I wondered just what Ross Brawn thought at the Red Bull Ring on Sunday as he watched the epic duel between Jorge Lorenzo and Marc Marquez exchanging paint schemes in their fight for victory. The very accomplished and highly experienced Brawn is widely acclaimed as the man to bring the fizz and excitement back to four wheels and Formula One.
Hopefully he enjoyed the racing and I’m sure did not need reminding that when it comes to the real crunch, it’s the actual racing out on the track that is the key to success. You can introduce brilliant technical innovations, clever rule changes to try and ensure closer racing and have every well-known celebrity in the world filmed on the starting grid but it’s the action on the tarmac that gets the adrenalin flowing through the veins of both the crowds and commercially probably more important, the television audiences. ™
Ninety-two thousand fans in the Austrian sunshine embraced just what MotoGP™ is all about. Flag waving, flare burning and vocal, they just loved everything that MotoGP™ had to offer in a day of noise, excitement with rivers of adrenalin flowing while the riders played their part as always. Superb Moto3™ and Moto2™ contests were the ideal dessert for the MotoGP™ race and Lorenzo and Marquez did not let us down with a head to head confrontation. You could not write the script with the two Spanish World Champion team-mates at Repsol Honda next year.
This season, or the last few seasons I have been lucky to witness, have made me a little bit selfish because I was disappointed there were no records broken in the MotoGP™ race on Sunday. The closest ever top ten premier class finish in the 70-year history of the sport at the previous round in Brno. Just 8.3 seconds separated that top ten while just a couple of rounds earlier the closest ever top 15 finish. In Assen it was 16.04s that elapsed between the winner Marc Marquez and 15th placed Dani Pedrosa, crossing the line after a breathless 25 laps of the Cathedral.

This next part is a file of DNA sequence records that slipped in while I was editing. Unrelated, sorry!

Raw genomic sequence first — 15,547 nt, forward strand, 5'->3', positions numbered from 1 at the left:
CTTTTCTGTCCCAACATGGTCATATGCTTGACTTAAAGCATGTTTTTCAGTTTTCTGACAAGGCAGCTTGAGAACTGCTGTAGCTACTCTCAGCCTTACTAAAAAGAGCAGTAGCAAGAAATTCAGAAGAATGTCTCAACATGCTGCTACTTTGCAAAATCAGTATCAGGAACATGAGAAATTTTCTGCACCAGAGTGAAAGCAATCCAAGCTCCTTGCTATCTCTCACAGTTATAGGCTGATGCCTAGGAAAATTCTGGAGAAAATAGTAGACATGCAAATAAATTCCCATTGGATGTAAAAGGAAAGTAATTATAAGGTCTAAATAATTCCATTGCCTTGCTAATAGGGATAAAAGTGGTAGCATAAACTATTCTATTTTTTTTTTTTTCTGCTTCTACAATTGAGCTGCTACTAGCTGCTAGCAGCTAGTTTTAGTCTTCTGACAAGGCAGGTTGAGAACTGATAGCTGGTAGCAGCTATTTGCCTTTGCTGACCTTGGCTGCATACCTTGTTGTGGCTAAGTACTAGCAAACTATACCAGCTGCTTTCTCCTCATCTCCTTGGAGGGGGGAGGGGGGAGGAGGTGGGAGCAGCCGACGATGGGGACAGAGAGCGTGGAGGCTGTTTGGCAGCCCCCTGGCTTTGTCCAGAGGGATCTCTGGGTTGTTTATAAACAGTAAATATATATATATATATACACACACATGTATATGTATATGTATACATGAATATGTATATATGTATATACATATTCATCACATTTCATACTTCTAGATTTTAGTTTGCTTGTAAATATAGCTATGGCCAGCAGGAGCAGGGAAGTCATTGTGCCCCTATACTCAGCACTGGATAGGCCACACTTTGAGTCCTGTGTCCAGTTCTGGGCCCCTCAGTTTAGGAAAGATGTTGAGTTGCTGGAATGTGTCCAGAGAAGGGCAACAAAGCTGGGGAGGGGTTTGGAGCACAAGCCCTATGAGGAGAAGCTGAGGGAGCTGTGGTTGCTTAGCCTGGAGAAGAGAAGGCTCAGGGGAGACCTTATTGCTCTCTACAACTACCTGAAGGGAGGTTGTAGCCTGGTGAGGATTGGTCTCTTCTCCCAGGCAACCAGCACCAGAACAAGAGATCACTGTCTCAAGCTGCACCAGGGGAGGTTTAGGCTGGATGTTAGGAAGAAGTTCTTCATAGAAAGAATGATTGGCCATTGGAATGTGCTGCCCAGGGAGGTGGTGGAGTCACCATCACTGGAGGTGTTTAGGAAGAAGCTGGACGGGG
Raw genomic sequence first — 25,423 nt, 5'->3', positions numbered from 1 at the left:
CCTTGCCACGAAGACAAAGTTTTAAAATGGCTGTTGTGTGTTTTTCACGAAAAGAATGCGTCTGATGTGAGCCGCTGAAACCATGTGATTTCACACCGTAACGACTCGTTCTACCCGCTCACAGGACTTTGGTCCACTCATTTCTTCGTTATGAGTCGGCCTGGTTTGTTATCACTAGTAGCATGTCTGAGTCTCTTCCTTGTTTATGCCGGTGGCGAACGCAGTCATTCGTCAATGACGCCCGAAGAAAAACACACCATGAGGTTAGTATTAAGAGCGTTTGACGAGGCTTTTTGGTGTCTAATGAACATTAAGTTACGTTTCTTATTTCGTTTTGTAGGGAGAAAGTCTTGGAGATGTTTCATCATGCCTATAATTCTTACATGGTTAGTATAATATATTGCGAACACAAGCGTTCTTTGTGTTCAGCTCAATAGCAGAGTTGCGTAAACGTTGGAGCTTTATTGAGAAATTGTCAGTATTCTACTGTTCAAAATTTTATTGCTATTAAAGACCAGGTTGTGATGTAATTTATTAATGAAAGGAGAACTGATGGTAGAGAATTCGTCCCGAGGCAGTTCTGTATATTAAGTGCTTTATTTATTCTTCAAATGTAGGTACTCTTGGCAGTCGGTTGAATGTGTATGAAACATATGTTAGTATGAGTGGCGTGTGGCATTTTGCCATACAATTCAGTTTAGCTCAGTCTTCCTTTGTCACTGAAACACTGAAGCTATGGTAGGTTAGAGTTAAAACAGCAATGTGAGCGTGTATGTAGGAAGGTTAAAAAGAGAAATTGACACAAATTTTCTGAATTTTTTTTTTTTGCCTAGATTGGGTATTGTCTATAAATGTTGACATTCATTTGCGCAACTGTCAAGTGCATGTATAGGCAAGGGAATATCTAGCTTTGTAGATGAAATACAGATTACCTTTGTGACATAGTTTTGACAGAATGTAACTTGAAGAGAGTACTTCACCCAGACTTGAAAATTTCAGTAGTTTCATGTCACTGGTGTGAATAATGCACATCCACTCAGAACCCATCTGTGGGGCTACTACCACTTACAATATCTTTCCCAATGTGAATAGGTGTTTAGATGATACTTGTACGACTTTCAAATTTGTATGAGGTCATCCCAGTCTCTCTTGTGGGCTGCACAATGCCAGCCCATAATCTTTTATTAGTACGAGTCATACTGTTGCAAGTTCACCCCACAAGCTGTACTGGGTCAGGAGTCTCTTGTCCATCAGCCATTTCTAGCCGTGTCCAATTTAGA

Of course, I was not disappointed on Sunday because you need not look further than those two at the front fighting for the lead to provide enough excitement and anticipation to keep you going until they reach Silverstone in two weeks’ time.
When Formula One visited the Red Bull Ring earlier in the season just the three leading cars finished on the same lap of the 71-lap race, but one thing they produced that MotoGP™ has not done for 28 barren years was a Dutch winner. Instead of the Rossi or KTM flags filling the hillsides it was Dutch orange of Max Verstappen. I waited 35 years for a British Premier class winner and hopefully those loyal Dutch fans will remain that patient.
In the meantime, enjoy that racing because when it comes to the crunch, that’s what really counts.